Saturday, August 16, 2008

Review: You don't mess with the Zohan

What with the discussion raging on Israel I thought I'd go see "You don't mess with the Zohan" Adam Sandler's comic tale of an Israeli Special Forces Commando who wants to turn over a new leaf to become a hairdresser in New York (I actually checked this out of the net first to see if I was "allowed" to go see this, I can).

There are so many levels on which this comedy should not work. Its reliance on ethnic stereotypes for the gags, a subject matter that is well above sensitive, Adam Sandler's penchant for penis jokes, an extended cameo by Maria Carey which serves as little more than tedious product placement, the list is probably unending. However, despite all my expectations I actually thought it was quite funny, even good in places.

And by that I mean it made me laugh, not that I agree with its "political analysis" (if any).

The first thing to make clear though is that this is not a satire on Israeli-Palestine affairs but a slapstick series of very silly jokes that happens to be set in the region, where lead characters are supposedly protagonists in the conflict. People should not expect this film to a) make sense b) provide an historical treatise on the conflict c) avoid offensive stereotypes. BUT. You shouldn't expect it to be one sided Israeli propaganda either - although some people seem to think that is exactly what it is.

For instance "the portrayal of Palestinians as ugly, dirty, incompetent, stupid, goat loving terrorists was jammed down the viewer’s throat more times than Zohan’s lame hummus jokes."

The running hummus joke was a bit lame (although it appealed to me for entirely different reasons, ie my "issues" with hummus) and who doesn't love goats but the Palestinians weren't portrayed as ugly or dirty and only the terrorists were portrayed as terrorists. Seeing as the lead character Zohan was a "counter terrorist" you have to expect a few of his opposite number to pop up. These terrorists certainly were portrayed as incompetent and stupid - although dim witted comedy villains are hardly a new phenomenon and pretty much everyone was portrayed as stupid to one level or another. That's the kind of humour we're dealing with here.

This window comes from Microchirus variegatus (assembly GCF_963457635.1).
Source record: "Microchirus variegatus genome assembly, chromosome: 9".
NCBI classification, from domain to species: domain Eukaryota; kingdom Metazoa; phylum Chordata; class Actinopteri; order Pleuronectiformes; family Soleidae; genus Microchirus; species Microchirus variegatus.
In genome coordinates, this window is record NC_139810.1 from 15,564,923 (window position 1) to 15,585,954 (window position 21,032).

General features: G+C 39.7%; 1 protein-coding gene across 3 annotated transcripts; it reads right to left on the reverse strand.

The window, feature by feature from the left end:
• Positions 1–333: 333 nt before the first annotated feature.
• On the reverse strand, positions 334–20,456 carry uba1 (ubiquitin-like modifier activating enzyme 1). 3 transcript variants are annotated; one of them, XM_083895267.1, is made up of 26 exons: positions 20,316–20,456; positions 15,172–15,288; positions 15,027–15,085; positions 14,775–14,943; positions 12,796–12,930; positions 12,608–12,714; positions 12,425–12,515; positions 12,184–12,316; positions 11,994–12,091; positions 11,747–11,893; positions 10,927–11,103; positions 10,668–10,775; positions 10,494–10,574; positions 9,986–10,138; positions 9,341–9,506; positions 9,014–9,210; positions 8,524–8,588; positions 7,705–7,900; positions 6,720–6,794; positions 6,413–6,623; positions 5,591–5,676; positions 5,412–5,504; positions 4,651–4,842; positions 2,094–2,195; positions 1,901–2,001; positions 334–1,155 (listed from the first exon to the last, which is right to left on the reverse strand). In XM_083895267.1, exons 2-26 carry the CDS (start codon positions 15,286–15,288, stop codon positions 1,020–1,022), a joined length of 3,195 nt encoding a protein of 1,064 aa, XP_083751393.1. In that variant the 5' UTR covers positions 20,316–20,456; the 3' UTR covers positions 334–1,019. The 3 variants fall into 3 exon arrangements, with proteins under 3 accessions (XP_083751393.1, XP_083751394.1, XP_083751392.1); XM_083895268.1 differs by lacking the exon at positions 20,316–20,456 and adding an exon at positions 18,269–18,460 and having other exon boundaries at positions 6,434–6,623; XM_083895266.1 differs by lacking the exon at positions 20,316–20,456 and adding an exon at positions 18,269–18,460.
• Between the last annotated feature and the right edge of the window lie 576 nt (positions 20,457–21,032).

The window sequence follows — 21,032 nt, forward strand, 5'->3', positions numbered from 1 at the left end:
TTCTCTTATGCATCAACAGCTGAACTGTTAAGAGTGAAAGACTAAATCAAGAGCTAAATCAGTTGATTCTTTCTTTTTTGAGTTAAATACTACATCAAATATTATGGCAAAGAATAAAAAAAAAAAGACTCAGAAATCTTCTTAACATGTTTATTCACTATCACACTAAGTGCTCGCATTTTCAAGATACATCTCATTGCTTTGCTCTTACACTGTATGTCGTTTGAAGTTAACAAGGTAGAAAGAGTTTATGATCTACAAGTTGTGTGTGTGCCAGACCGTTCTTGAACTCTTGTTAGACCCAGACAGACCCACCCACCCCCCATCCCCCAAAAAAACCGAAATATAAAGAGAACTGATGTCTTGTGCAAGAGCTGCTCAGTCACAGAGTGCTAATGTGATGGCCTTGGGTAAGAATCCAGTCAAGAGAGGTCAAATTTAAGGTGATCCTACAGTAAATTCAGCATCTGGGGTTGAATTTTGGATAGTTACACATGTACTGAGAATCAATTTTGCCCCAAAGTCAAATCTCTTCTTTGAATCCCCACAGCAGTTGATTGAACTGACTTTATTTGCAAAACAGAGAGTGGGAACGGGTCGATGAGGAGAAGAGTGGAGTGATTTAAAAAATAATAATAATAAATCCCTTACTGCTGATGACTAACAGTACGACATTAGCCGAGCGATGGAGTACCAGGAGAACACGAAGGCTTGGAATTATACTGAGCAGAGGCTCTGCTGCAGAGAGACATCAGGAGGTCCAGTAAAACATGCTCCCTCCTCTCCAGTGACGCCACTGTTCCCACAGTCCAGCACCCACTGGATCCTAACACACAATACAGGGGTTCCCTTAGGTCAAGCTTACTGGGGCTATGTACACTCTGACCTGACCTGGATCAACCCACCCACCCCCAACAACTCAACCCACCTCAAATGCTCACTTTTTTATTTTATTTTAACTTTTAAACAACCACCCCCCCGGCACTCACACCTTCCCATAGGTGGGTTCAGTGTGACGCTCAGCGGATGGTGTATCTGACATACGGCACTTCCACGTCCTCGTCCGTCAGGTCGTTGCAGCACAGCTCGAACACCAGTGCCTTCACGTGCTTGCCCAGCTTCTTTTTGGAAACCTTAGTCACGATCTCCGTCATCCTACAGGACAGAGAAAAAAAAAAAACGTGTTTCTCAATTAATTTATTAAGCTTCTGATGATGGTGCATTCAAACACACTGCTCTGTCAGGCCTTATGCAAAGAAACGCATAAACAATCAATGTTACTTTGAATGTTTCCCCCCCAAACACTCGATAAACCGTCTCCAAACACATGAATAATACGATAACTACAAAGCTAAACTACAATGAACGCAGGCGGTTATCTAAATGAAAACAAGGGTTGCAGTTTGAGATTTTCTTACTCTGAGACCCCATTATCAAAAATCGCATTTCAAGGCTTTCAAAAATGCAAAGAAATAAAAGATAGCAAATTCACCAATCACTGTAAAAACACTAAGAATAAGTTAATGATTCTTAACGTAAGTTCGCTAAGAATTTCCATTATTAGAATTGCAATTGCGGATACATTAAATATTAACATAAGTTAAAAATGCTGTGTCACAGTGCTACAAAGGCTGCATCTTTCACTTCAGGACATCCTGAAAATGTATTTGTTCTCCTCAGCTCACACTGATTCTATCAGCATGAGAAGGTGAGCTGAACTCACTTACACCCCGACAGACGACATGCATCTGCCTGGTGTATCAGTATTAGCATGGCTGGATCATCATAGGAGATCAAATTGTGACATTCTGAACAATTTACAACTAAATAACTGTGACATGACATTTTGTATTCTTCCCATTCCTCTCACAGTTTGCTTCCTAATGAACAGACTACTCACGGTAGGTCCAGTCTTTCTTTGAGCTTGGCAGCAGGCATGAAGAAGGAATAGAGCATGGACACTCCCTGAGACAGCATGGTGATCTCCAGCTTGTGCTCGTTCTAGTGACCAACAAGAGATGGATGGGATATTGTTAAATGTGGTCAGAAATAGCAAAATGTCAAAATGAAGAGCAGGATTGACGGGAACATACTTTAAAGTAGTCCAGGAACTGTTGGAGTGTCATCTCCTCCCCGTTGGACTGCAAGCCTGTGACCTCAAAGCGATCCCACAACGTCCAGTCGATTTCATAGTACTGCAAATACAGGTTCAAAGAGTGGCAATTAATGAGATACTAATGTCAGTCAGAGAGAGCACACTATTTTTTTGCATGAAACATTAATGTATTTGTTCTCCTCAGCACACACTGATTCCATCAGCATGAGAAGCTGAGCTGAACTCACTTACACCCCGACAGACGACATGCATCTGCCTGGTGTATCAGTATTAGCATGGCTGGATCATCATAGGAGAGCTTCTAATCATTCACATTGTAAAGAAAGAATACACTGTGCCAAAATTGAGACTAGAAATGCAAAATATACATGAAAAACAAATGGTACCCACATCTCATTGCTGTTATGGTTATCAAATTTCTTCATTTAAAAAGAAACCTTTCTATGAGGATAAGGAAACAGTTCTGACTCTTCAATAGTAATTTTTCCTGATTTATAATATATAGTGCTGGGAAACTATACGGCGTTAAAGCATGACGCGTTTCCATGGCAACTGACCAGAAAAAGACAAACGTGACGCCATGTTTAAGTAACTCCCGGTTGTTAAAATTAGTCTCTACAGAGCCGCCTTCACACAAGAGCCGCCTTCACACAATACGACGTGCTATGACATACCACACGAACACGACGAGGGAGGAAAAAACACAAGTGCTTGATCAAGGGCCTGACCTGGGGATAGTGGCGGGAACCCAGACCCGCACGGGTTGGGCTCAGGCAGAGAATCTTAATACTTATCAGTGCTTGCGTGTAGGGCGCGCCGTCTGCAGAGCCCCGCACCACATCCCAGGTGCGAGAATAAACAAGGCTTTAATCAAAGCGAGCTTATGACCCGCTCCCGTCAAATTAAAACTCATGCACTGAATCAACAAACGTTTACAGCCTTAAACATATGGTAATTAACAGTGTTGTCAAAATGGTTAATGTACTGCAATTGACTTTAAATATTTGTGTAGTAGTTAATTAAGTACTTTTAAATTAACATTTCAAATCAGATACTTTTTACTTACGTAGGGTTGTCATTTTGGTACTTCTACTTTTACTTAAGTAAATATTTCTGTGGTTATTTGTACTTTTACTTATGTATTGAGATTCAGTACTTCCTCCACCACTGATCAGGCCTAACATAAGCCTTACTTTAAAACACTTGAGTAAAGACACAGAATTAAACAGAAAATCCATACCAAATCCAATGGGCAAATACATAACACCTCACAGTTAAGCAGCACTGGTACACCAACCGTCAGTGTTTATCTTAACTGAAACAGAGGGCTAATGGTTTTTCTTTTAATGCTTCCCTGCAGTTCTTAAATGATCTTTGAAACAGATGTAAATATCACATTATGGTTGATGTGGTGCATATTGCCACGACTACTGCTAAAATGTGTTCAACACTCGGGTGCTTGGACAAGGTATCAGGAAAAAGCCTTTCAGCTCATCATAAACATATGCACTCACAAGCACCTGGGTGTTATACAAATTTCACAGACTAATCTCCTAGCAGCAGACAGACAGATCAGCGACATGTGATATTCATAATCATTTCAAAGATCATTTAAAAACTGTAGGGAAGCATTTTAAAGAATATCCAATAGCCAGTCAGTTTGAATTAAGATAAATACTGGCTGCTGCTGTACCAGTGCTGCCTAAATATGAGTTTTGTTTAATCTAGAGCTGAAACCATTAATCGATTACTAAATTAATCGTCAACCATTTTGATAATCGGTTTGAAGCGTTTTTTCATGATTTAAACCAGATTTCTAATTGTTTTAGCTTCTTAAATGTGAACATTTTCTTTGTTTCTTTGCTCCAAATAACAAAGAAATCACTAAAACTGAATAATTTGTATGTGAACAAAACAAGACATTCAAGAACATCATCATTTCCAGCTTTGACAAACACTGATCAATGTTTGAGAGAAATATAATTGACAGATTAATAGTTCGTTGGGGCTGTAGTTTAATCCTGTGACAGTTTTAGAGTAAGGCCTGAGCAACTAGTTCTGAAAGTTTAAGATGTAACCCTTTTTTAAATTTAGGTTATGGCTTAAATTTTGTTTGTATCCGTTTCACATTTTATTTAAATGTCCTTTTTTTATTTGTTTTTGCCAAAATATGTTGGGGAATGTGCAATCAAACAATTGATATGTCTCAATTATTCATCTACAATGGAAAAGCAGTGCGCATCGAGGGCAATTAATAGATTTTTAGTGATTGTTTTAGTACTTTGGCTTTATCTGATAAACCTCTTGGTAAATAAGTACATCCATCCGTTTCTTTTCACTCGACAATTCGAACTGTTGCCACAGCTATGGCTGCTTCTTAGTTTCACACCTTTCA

The all white boardroom suits were portrayed as idiots, the Israelis were portrayed as backward fools, Chris Rock even played a Jamaican twit (in a one minute cameo). In other words everyone got the treatment. I'm not saying the lead (Israeli) character was not shown as sympathetic and good hearted - but as he was the one deserting the army to become a hair dresser and ends up falling in love with a Palestinian I think he's allowed to be. After all that's the kind of behaviour we on the left advocate for members of the Israeli armed forces.

The film's unquestionably insensitive and obviously there are going to be many people who cannot laugh at the subject matter - just as many find Sandler himself difficult to laugh at, no matter what film he's in. What I will say for it is that on more than one occasion Palestinian fighters are given the chance to air a genuinely political point of view that was not just about hate. Of course, there is one point where a terrorist berates a crowd who are all getting along by saying "where's the hate people?" but that was funny - and therefore acceptable.

I saw this film in a cinema jam packed with foreigners, many of whom were from the region (at least I assume they were as they laughed, very hard, at the non-English asides that were completely incomprehensible to me). I can't be certain as I didn't go up to people to check but I'm reasonably sure that there were Arabs and Israelis in the cinema all laughing their puerile heads off. In other words even the ethnic jibes were done with some affection, which is a difficult trick to pull off but it worked for this audience.

Critics of film, at least those who view it as simple propaganda, seem to ignore the core to the film and its ending (spoiler warning - not that you're going to go and see it) and are close to giving the impression that the only film on the subject they would have approved was propaganda for their point of view. The core of the film was a desire for peace and understanding and the ending involved Arabs and Israelis uniting against the "real enemy" the corporations. I shit you not. They even found some sort of workers' co-op as part of the happy ending where goat loving Palestinians and shonky electronics dealing Israelis work side by side.